A trust is a relationship where property is managed by one person (or persons, or organizations) for the benefit of another. A trust is created by a grantor who entrusts property to people of his or her choice (the trustees). The trustees hold legal title to the trust property, but are obliged to hold the property for the benefit of one or more individuals or organizations.
Trusts can be used for many purposes including the timing of distribution of assets to beneficiaries, control of assets for those incapable of managing them and for the reduction or elimination of potential estate taxes. Trusts can be established during life (inter vivos) or after death (testamentary). They can be revocable or irrevocable, depending on your needs and circumstances. With over 15 years of estate planning experience, Tully Rinckey PLLC Partner Darren M. Swetz can prepare a trust and help you obtain your financial goals.
The lawyers at Tully Rinckey understand how important it is to make sure that your property is protected and being handled properly. Here are some examples of different types of trusts:
A trust protector is someone who is appointed to watch over a trust that will be in effect for a long time and ensure that it is not adversely affected by any changes in the law or circumstances.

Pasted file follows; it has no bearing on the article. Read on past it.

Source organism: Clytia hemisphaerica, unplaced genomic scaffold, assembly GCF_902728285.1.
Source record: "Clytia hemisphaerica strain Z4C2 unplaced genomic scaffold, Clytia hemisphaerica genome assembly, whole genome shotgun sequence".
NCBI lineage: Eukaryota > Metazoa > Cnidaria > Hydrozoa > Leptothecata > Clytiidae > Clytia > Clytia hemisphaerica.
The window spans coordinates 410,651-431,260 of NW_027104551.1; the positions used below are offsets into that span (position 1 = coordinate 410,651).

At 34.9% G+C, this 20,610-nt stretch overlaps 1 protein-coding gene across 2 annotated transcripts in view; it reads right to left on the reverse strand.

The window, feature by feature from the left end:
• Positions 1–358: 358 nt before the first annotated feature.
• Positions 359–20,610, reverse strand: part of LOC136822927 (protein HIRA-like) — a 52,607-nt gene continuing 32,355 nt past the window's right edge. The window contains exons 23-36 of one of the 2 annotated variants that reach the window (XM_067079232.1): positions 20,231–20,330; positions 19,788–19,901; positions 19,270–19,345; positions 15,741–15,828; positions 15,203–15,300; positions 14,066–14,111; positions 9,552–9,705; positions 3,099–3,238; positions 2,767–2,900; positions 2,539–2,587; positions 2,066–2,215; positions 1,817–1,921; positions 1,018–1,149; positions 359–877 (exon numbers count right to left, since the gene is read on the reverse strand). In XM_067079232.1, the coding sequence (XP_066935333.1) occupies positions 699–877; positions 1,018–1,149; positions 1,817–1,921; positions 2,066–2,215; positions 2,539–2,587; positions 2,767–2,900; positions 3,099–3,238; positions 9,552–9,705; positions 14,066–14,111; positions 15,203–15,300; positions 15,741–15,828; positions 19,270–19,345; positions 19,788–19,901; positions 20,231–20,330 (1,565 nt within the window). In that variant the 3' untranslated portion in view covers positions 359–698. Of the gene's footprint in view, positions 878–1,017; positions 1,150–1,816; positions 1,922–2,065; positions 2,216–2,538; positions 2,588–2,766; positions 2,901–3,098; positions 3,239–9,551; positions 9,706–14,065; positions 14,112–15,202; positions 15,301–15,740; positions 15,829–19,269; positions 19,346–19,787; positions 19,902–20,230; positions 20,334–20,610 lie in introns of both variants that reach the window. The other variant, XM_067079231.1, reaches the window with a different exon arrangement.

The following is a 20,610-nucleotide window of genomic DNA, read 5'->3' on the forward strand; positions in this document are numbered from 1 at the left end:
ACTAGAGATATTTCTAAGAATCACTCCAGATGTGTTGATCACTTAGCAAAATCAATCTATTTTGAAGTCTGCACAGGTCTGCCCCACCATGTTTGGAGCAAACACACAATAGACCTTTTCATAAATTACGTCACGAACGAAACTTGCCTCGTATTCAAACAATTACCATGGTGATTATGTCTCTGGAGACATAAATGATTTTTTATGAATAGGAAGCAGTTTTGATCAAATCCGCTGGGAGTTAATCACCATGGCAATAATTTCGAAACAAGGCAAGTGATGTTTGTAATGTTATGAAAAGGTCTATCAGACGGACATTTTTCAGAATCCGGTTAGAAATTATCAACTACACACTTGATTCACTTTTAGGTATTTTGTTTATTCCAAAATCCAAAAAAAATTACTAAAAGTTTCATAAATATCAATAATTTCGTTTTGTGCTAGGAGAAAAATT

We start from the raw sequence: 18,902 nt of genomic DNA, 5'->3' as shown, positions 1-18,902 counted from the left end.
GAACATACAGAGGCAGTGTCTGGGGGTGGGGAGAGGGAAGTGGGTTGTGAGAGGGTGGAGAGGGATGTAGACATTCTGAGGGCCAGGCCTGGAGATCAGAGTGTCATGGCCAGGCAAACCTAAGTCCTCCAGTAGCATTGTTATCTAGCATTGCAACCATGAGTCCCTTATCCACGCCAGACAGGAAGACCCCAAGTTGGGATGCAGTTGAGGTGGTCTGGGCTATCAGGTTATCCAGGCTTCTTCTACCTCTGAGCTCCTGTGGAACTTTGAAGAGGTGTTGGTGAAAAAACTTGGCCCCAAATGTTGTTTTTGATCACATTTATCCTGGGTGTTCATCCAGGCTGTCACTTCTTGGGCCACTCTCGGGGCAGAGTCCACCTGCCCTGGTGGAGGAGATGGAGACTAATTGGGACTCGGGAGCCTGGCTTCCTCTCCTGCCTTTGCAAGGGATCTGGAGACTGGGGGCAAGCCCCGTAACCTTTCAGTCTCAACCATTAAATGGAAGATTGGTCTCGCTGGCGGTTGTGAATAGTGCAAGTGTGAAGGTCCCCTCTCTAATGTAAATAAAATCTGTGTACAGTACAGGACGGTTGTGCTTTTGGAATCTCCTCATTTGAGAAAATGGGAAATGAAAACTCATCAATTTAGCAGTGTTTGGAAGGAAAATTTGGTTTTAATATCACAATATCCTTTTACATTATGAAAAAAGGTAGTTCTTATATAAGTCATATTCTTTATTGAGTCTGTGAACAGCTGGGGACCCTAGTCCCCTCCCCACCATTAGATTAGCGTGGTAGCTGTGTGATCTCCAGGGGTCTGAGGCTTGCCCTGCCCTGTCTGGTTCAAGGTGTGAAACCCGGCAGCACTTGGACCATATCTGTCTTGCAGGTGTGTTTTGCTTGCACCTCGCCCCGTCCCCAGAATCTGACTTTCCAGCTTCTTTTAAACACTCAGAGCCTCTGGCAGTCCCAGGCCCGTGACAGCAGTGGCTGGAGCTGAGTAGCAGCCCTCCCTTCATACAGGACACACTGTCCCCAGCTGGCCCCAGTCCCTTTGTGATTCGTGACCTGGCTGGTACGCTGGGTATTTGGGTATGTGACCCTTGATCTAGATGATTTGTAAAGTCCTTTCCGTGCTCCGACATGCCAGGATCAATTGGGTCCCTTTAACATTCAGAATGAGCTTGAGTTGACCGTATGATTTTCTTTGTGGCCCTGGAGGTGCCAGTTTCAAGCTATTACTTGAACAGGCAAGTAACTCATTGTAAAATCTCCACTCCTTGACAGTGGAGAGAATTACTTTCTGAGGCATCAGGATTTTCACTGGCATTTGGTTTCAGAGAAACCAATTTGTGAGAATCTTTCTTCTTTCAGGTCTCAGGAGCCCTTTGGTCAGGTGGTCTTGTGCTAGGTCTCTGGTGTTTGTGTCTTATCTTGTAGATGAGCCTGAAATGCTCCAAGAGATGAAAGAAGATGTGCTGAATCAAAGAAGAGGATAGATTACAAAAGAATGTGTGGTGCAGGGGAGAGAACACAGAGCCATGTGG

There are a number of reasons for appointing a trust protector. Having a trust protector allows a long-term trust to be more flexible and adapt to factual and legal changes. For example, beneficiaries may get divorced or die prematurely or the law may change. A trust protector can also be helpful if you believe there may be conflict among the beneficiaries and the trustee and to ensure the trustee will fulfill your wishes.
You can name a trust protector in your trust document, which will also dictate the trust protector’s powers. Here are some powers that a trust protector may be given:
- Remove and replace a trustee
- Allow the trust to be amended due to changes in the law
- Resolve disputes between trustees (if there is more than one) or between beneficiaries and the trustee(s)
- Change distributions from the trust based on changes in the beneficiaries’ lives
- Allow new beneficiaries to be added if there are additional descendents
- Veto investment decisions
You should make sure to be as specific as possible in the trust document about the powers given to a trust protector. The more specific you are, the more likely your wishes will be carried out. The lawyers at Tully Rinckey can help you ensure that your trust protector has the appropriate types and amount of power. Our attorneys can be reached 24/7 at 518-218-7100.
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Introduction to Article 81 of the Mental Health Law: Understanding Guardianship Proceedings – May 21, 2013
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